Starting a New Engine

Starting a New Engine
By Don Terrill (c)2005

Nothing is more nerve-racking than starting an engine for the first time. Here are some tips and reminders for getting it right:

Prime the oil pump - It's best to do it right before startup, but anything is better than nothing - even if you just pull the coil wire and crank it (assuming you're not breaking-in a flat tappet cam).

Set the lash - I recommend setting the lash on the tight side for startup. Given the low rpm it probably doesn't matter, but it is a move in the right direction.

Set the distributor - This is where many racers have problems. Here are two methods I use:
  • Rotor location - Turn the crank to 30+ degrees before TDC on the compression stroke of cylinder number one and install the distributor so the rotor points to number one plug wire on the cap. For more accuracy, consider any mechanical/vacuum advance the distributor may add at startup, and which edge of the rotor tip actually does the firing - usually it's the trailing.
  • Spark - The method above should work like a charm, but for a little more assurance you can pull the number one plug wire off at the spark plug, loosen the distributor so it moves easily, install a spare plug in the end of the wire, ground the plug by putting the threads or ground strap in contact with grounded metal on the car, turn the ignition on and then quickly turn the distributor back and forth with your hand to find the exact point where the spark happens.
Crank extra timing in it - Everyone wants to be safe when they start a new engine, which leads many to starting with little or no ignition advance - which leads to hot exhaust valves and glowing headers. Don't be afraid to run more than normal - with little or no load, or rpm; nothing bad can happen.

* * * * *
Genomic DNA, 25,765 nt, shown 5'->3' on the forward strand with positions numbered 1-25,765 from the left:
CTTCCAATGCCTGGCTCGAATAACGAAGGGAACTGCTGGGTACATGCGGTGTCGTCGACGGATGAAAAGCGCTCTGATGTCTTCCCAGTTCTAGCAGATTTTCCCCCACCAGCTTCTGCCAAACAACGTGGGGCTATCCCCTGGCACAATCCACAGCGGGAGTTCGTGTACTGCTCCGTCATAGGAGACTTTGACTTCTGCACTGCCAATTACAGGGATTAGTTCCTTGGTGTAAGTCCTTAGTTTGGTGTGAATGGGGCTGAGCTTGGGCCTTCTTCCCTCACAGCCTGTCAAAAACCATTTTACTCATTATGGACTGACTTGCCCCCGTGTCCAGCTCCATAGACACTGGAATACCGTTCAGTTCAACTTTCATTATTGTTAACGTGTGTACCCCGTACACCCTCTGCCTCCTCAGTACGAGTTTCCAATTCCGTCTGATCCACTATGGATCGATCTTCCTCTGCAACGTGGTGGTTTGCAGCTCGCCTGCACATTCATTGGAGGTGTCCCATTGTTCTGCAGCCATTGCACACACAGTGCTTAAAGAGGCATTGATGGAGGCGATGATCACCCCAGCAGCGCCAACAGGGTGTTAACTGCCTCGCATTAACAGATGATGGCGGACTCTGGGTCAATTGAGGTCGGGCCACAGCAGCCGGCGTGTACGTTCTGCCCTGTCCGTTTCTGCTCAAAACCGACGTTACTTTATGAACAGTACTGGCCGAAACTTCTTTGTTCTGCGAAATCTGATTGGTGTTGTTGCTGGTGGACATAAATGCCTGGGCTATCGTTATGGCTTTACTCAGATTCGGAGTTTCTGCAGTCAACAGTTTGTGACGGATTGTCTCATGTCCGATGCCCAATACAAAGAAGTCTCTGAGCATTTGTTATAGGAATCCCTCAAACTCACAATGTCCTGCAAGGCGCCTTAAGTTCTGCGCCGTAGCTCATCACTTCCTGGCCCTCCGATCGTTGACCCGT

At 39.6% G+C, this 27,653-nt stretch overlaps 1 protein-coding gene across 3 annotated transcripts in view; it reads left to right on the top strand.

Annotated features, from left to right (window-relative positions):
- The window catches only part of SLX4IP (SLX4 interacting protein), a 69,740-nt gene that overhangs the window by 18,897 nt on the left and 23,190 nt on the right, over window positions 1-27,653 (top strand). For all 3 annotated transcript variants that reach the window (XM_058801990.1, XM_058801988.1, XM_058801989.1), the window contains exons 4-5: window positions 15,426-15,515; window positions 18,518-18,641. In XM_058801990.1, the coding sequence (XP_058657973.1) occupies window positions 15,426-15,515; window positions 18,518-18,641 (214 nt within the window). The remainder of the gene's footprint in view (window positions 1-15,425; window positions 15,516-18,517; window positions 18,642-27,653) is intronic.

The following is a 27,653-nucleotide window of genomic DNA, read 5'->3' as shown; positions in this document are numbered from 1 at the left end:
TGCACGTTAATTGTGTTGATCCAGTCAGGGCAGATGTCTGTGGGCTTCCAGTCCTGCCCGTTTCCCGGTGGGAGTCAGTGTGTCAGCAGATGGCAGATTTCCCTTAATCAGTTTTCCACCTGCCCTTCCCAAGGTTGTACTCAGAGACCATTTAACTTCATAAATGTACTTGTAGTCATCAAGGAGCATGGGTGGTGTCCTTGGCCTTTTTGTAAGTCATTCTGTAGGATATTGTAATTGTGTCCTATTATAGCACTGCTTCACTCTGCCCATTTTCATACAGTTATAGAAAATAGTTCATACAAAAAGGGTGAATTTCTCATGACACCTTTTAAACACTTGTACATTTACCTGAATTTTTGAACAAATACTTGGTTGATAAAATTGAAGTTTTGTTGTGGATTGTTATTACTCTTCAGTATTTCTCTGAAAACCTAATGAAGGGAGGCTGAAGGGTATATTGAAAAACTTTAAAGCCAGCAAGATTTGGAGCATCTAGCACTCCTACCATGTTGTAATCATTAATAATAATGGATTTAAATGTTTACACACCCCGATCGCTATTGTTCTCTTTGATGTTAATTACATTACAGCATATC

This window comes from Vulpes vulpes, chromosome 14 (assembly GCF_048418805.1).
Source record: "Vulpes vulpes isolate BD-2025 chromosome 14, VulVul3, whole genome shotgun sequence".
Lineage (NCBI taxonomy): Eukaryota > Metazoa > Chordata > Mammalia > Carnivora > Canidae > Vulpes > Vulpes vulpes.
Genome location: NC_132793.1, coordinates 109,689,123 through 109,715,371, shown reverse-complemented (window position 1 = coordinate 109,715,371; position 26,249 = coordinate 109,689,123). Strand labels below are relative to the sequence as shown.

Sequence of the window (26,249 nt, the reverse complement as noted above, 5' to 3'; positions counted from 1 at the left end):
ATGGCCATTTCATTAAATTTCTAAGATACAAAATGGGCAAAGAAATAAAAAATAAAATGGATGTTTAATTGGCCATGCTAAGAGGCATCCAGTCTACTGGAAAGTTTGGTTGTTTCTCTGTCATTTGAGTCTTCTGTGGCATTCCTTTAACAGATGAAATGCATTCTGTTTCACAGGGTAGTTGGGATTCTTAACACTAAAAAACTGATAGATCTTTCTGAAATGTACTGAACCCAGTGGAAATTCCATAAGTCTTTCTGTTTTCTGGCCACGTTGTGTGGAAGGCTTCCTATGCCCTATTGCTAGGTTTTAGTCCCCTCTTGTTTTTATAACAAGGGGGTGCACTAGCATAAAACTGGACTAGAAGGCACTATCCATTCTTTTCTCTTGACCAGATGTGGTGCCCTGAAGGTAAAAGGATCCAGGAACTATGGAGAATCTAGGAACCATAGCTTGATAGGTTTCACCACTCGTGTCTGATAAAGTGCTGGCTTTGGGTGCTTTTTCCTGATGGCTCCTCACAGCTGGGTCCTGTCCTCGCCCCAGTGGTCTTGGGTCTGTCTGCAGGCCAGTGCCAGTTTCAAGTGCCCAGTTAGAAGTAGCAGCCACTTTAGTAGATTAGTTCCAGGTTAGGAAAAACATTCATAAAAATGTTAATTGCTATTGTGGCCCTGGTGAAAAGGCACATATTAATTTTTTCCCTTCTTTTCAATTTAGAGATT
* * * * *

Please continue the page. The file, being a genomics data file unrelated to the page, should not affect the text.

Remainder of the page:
Double check the plug wires - Want a sure way to set your hair on fire? Just mess up the plug wires and put your face over the carb as the engine is cranked. If that doesn't sound like fun, give the wires one last look-over right before startup.

Use a known carburetor - This is no time to be trouble-shooting a carburetor. If you have any trouble getting the engine to start, you can rule out the carb since you used one of known quality.

Check fluids - Not many people miss the oil, but I have seen the aftermath of engines run without coolant - not pretty.

Funny observation: Have you ever noticed how many people show up to watch a new engine being started? I swear, men have a sixth sense that tells them when someone is about to start an engine, and they show up in mass. I've joked I was going to set up a grandstand and start charging for admission. Is it me or have you noticed the same thing? My advice: Don't tell anyone when you plan on starting your engine. Let the peanut-gallery go to the theatre where they belong.

Tips for tuning after start up...

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